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“Do you miss your husband?”

It’s the first thing people ask when they find out I currently live 6,000 miles away from the man I met, fell in love with, and married during a four-year stint in Singapore. I’m now back in my hometown in Norway, while he’s with his family in the Philippines – and it’s been more than one year since we said goodbye at Manila Ninoy Aquino International Airport. When I have to make small talk with people, the question about missing my husband is the one I dread most. I fear that if I really get into it, I won’t be able to keep a lid on how difficult the separation is.

 

Our attraction was a slow burn

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I left my life in Norway to pursue a graduate degree in Singapore. Moving abroad had been on my mind for a long time, and I’d reached a point in my life where I felt I finally had the finances and emotional maturity to make the leap. As a Norwegian-born Vietnamese, I also wanted to try living in a country where I wasn’t obviously a minority. Singapore, an English-speaking Asian city, ticked that box. Alone in a foreign city, I was ready to chase new experiences without being encumbered by familial or social expectations. I was also getting over heartbreak that had plagued me for a year, and thanks to Tinder, I was reaping the benefits of living in a cosmopolitan city with no shortage of men who were interested in casual dating.

A year into my time in Singapore, Nick* came into my life.

We met at a community club choir group we’d both joined. I was 27, while Nick was 20 and had just finished national service. He had an outgoing personality, and didn’t make a strong impression on me as I’m naturally more introverted. I sensed he was interested, but I found him too friendly, and his energy could be exhausting to be around. But I guess life happens. After a couple of months of meeting regularly at practice, I warmed up to him, and we found ourselves hanging out more frequently. The more time we spent together, the more I realised we had a lot in common, especially our mutual love for gaming, tech, and all things nerdy. We became fast friends despite the age difference, and eventually, flatmates – Nick is Singaporean, but his family moved to the Philippines, where his mother was from. One night, over a couple of bottles of red wine and reruns of Star Wars films (see, told you we were nerds), we arrived at a point where we knew we wanted to become a couple.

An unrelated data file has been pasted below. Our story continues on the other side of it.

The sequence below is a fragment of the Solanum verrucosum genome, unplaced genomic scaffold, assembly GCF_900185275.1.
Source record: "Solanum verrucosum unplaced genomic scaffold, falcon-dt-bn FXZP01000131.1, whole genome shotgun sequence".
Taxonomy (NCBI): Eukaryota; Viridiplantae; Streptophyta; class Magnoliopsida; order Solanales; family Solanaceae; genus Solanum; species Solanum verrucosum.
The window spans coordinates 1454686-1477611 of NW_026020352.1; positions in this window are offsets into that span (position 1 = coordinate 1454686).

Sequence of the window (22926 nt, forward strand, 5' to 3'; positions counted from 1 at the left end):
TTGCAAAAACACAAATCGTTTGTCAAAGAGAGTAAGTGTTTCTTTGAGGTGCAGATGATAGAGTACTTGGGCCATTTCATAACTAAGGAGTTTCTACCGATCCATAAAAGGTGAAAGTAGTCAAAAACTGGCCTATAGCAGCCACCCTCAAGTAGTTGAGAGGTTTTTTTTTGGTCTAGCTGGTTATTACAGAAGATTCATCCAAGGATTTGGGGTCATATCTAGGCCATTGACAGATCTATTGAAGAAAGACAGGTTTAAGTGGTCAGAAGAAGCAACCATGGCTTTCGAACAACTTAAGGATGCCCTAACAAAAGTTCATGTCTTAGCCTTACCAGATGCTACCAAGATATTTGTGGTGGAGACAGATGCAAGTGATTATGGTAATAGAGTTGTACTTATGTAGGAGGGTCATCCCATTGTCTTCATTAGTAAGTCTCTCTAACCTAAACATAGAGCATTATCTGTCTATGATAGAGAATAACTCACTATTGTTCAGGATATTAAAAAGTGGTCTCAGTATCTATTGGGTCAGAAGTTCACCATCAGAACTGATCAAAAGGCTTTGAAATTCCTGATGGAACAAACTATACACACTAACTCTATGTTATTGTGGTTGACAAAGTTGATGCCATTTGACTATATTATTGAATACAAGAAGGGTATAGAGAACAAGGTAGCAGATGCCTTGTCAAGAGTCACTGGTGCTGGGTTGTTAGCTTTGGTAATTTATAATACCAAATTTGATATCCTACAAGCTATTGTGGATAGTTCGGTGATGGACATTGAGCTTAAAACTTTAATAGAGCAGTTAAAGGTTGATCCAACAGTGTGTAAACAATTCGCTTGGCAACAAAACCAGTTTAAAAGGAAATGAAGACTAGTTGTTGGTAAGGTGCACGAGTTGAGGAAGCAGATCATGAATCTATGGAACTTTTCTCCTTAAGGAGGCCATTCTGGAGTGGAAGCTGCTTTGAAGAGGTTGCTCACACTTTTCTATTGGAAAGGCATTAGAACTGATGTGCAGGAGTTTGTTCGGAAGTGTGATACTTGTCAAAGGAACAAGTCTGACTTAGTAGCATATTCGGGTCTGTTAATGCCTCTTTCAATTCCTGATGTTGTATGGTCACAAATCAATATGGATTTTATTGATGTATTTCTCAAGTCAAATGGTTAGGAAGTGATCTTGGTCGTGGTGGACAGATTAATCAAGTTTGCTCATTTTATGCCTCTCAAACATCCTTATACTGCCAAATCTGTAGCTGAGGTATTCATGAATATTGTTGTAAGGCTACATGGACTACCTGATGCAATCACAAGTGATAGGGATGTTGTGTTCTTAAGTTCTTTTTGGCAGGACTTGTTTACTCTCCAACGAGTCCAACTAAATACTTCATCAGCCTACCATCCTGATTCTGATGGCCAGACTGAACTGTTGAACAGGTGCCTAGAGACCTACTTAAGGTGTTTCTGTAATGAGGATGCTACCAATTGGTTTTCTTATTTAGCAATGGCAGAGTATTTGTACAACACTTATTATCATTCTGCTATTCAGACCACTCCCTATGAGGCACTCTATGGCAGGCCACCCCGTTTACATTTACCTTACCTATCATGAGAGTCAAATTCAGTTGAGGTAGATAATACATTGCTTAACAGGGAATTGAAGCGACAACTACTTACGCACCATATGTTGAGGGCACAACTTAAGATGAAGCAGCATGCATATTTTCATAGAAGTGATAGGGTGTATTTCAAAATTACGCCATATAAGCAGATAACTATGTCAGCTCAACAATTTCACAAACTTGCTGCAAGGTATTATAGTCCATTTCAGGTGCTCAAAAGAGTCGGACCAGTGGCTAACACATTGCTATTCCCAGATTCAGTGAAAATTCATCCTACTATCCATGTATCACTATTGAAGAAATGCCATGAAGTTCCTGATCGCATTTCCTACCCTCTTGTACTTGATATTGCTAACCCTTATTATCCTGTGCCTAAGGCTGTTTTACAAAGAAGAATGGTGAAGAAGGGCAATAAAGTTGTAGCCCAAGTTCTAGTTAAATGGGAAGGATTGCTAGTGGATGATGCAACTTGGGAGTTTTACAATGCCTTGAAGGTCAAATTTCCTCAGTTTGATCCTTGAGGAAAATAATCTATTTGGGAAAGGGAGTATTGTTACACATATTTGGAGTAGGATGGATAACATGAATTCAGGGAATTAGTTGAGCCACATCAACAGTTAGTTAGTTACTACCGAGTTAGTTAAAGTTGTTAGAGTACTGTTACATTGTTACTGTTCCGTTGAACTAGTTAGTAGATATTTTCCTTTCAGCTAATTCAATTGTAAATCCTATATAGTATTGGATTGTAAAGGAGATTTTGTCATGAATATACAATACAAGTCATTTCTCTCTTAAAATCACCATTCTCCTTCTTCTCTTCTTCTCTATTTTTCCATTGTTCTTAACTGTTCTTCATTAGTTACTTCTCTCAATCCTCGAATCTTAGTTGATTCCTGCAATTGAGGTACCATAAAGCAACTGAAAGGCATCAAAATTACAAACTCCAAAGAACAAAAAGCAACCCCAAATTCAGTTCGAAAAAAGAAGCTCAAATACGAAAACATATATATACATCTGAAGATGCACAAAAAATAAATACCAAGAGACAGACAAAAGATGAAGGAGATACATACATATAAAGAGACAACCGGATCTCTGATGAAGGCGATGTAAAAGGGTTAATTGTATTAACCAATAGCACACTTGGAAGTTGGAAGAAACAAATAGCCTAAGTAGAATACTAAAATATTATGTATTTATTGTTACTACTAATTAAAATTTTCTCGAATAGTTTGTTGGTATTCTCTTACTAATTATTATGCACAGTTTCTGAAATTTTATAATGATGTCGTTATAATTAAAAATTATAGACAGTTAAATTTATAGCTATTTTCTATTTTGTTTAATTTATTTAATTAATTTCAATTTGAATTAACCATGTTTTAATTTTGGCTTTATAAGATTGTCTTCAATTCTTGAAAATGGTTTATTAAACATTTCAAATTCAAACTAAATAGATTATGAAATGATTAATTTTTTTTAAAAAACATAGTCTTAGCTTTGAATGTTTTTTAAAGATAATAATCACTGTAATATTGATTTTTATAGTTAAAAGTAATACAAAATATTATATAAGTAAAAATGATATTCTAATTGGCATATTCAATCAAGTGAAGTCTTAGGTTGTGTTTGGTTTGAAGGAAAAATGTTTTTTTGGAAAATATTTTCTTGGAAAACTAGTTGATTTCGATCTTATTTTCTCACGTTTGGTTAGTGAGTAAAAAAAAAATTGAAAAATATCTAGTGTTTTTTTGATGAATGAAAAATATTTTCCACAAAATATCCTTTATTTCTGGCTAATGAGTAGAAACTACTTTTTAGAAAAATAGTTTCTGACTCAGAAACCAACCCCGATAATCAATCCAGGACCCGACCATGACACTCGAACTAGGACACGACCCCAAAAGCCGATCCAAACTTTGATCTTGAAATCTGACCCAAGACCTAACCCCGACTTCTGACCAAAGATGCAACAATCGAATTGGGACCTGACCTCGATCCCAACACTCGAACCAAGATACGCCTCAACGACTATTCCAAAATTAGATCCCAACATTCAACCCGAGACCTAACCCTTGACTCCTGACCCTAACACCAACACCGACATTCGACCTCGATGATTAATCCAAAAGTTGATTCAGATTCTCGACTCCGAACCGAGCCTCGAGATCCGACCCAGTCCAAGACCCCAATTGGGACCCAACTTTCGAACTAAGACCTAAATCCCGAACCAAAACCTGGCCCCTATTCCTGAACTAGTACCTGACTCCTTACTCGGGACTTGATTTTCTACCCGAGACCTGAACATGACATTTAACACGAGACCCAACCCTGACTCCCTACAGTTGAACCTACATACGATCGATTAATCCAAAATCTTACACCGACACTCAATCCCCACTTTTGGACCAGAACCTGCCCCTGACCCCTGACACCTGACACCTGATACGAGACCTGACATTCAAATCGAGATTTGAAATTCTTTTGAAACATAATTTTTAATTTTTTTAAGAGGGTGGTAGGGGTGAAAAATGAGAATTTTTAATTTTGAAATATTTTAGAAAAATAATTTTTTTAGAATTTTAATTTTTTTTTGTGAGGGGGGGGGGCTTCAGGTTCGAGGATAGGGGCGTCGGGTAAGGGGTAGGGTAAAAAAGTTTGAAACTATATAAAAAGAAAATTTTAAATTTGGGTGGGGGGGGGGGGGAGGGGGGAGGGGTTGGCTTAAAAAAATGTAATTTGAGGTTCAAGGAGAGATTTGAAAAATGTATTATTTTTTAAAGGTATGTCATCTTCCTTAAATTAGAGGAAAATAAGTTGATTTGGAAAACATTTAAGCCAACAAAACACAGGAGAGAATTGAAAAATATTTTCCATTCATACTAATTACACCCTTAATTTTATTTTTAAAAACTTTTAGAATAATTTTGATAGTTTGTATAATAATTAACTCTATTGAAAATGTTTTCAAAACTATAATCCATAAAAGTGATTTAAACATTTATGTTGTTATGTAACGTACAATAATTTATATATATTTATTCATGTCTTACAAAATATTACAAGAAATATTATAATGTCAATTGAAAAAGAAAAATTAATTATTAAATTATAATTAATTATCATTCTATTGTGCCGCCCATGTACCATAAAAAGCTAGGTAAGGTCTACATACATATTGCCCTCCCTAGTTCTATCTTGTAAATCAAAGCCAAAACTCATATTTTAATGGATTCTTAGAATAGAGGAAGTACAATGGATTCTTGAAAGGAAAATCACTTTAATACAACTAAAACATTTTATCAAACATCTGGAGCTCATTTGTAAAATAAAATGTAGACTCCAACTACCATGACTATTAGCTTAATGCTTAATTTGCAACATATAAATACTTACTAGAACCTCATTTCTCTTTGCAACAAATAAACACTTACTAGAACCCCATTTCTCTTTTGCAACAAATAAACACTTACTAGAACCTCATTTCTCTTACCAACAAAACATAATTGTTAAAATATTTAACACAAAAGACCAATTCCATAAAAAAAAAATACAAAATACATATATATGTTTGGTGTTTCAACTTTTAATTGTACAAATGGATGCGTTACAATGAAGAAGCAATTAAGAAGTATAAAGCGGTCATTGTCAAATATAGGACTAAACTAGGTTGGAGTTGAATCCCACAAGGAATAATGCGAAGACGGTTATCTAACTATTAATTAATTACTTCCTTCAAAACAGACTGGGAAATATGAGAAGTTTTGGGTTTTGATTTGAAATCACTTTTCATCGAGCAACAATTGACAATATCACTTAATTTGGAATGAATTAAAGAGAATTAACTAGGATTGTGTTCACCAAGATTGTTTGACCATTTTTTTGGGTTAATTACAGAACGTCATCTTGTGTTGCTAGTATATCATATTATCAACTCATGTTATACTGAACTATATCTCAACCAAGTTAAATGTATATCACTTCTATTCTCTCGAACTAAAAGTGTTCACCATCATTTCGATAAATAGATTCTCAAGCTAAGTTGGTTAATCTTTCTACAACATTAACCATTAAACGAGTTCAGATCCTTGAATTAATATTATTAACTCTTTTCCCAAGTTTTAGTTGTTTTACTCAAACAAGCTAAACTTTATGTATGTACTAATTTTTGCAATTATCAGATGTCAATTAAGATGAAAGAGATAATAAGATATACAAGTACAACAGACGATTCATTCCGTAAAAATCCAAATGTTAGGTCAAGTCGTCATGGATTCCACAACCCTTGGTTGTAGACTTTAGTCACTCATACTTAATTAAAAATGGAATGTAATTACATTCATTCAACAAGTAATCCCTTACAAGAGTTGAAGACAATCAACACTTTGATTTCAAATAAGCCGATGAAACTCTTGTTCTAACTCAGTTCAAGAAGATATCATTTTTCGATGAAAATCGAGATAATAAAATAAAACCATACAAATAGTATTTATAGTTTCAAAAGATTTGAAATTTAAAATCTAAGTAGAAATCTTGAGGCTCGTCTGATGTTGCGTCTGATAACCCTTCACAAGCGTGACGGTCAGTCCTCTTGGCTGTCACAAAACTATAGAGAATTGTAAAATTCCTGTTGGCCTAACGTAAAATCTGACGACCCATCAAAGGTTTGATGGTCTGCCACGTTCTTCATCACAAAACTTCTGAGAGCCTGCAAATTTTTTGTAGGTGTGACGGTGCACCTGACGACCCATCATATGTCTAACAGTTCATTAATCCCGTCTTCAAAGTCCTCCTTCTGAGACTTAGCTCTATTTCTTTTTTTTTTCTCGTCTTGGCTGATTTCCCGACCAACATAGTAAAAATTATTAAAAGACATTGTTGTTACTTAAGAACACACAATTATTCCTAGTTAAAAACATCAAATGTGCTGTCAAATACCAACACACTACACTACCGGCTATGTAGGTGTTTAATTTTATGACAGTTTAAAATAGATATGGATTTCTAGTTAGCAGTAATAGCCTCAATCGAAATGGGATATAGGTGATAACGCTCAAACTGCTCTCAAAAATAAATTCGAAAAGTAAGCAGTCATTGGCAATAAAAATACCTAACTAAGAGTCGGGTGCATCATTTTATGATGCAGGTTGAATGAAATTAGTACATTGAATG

We understood from the start that it wasn’t going to be easy. But I found myself factoring Nick into my future plans barely a month into the relationship. Singapore had started to feel like home to me, and I was keen to stay even though I knew finding a job would be a struggle.